Ultimate sporting siblings
When Camborne’s Neal siblings play frisbee on the beach, they attract some stares.
Brothers Andrew and Aaron, and their sister Bekah, are no weekend amateurs – all are in Osaka, Japan this week competing for New Zealand in their sport, ultimate frisbee. Another sister, Tamarah, qualified for the championships but withdrew for financial reasons.
The family got hooked on frisbee when Andrew, 26, signed up to the sport at a Victoria University clubs day in 2005.
‘‘I thought, ‘that couldn’t be too hard’. I went along and it was really fun,’’ he says.
Andrew went on to become president of the Wellington Ultimate Frisbee executive and was voted Wellington’s best male player in 2010 and 2012 and most valued player in 2011. His siblings took to the sport just as enthusiastically.
Bekah, 23, is now an executive member and is setting up a ‘‘frisbee in schools’’ programme, and Aaron, 21, single-handedly revived the sport at Canterbury University. He was New Zealand’s under-23 captain last year.
Frisbee is such a pre-occupation for the siblings that their mother has banned the topic at mealtimes.
‘‘Mum gets sick of us always talking about it,’’ Andrew says.
Ultimate frisbee, simply called ‘‘ ultimate’’ by players, was invented in the United States in 1968 and now counts five million players in America. It’s a growing sport in New Zealand – there are about 1000 players in New Zealand, 600 of them in Wellington.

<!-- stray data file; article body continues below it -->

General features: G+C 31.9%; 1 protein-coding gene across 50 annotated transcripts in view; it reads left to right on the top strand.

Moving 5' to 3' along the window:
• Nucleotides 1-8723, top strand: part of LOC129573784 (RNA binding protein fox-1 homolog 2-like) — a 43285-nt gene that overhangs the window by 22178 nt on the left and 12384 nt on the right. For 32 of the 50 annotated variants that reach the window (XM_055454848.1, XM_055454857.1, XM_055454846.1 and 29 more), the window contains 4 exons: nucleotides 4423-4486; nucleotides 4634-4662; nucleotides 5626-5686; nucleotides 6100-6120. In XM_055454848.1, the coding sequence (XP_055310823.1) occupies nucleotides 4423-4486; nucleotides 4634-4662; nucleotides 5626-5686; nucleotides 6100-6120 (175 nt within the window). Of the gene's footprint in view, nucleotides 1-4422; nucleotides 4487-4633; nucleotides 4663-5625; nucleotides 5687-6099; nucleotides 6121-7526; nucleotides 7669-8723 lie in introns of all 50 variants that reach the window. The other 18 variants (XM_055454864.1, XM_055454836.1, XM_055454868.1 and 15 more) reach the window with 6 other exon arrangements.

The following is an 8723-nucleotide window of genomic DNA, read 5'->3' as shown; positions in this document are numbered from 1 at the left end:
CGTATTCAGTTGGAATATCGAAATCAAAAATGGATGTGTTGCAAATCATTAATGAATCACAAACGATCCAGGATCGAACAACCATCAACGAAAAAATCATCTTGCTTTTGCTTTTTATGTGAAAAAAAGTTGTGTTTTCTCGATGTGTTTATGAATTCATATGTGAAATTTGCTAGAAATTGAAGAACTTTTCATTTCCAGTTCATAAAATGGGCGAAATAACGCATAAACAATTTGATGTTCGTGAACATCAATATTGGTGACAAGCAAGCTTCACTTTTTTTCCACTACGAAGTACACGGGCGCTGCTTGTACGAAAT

The rules are similar to netball and American football. Teams of seven players score at end zones of a field but cannot run while in possession of the frisbee.
‘‘Like football, it’s a beautiful game to watch. The way the disc flies is beautiful,’’ Aaron says.
Also like football, ultimate is not as easy as it looks, he says. Anyone can throw a frisbee but amateurs find it hard to throw strong and accurate serves, especially forehand.
‘‘A lot of people can flick it but to actually get a good throw, it does feel quite weird.’’
Having an unusual skill is part of the attraction for Bekah.
‘‘It’s nice that not everyone can do it. Throwing a frisbee takes a little bit of time to learn.’’
Bekah will compete in women’s team Whaitiri, while both brothers will play in the NZ Open team. America, Japan, Canada and Australia will be the toughest competition, the siblings reckon.
‘‘It’ll be a pretty great experience,’’ Bekah says.
Frisbee fling: Camborne siblings Aaron, Bekah and Andrew Neal are in Japan this week representing New Zealand in their unusual sport, ultimate frisbee.